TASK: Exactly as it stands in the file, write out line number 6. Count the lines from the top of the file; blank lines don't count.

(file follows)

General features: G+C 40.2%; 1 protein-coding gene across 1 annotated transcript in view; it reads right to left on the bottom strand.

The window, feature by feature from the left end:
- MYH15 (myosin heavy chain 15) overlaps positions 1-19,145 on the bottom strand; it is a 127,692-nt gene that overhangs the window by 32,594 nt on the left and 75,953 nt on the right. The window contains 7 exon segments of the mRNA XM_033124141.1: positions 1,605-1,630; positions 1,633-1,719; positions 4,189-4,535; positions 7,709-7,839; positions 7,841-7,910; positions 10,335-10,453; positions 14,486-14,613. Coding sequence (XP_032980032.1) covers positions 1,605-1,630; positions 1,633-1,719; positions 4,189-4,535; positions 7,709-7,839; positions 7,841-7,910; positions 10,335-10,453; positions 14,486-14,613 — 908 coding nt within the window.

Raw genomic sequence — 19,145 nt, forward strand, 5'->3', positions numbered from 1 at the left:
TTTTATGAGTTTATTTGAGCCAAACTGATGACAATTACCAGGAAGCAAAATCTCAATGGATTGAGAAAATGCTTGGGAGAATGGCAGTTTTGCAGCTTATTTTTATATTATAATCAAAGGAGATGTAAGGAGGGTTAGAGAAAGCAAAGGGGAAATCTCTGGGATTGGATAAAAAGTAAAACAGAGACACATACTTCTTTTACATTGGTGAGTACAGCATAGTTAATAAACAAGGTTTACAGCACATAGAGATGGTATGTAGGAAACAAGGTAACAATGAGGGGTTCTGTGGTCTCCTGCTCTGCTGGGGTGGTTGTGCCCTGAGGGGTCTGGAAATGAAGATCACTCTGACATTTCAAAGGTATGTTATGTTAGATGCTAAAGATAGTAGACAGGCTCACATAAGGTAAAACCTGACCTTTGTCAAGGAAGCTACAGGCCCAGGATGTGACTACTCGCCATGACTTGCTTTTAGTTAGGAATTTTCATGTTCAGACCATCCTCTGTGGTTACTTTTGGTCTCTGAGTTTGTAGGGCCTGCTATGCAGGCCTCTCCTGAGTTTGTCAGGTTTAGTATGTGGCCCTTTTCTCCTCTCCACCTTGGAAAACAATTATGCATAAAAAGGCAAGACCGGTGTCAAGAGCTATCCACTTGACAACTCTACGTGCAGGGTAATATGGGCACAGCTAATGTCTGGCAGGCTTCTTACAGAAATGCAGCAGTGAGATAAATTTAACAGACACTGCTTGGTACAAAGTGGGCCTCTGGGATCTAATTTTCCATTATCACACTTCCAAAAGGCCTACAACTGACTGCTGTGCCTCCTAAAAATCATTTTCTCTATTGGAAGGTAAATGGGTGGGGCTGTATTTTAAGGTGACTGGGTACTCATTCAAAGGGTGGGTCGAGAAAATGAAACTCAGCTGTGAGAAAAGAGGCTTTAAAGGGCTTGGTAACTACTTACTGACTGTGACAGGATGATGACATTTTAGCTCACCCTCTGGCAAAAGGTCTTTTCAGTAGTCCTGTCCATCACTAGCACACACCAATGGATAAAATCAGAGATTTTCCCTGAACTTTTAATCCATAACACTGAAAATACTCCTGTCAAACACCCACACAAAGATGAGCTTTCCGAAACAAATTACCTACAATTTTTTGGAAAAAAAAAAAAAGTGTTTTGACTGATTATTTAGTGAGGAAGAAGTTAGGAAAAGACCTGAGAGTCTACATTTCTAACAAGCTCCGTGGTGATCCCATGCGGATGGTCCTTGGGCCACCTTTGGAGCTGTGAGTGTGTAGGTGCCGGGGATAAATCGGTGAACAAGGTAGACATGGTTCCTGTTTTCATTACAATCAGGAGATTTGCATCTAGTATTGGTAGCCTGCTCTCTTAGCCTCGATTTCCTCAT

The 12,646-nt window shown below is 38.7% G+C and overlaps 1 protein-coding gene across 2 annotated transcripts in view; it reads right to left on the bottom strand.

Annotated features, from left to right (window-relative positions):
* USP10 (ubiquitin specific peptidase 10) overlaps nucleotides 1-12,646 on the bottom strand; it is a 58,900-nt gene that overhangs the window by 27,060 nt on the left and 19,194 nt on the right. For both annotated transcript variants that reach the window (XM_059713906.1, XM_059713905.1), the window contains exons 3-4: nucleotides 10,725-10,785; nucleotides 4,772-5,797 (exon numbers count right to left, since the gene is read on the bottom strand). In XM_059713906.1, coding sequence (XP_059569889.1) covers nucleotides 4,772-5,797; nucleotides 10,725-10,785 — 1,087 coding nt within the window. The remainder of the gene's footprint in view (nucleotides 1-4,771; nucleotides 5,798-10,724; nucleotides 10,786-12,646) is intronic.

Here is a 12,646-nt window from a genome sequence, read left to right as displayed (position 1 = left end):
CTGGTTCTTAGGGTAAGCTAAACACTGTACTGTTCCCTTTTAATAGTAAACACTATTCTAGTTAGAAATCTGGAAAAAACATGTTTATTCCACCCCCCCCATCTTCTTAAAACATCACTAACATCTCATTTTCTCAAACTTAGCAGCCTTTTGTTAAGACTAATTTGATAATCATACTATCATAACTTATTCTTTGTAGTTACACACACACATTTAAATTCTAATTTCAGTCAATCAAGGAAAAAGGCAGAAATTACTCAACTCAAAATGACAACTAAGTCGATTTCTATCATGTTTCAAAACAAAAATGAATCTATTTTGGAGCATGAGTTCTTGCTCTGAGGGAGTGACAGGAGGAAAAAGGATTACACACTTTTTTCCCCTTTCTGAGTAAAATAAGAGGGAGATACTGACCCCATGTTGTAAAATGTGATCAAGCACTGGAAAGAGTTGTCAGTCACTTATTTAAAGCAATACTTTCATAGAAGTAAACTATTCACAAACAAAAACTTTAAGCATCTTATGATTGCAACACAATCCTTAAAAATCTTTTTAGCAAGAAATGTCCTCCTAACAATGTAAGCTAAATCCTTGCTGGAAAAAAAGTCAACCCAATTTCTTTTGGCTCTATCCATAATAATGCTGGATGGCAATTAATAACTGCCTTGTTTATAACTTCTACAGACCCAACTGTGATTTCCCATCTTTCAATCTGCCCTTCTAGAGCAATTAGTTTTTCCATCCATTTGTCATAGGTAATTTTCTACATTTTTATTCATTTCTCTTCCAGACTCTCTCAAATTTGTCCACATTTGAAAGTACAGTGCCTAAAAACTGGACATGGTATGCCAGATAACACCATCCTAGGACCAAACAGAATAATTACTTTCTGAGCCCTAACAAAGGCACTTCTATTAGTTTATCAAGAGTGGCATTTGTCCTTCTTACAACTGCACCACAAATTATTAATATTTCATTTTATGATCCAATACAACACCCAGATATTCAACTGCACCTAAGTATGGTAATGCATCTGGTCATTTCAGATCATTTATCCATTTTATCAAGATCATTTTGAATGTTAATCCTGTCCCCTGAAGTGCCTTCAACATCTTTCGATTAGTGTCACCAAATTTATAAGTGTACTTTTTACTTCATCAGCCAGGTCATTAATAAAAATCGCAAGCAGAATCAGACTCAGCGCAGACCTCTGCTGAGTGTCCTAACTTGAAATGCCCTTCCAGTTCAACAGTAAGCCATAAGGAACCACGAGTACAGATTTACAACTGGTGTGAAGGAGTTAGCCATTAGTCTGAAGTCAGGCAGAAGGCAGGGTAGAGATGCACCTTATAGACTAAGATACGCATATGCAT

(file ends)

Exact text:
The 12,646-nt window shown below is 38.7% G+C and overlaps 1 protein-coding gene across 2 annotated transcripts in view; it reads right to left on the bottom strand.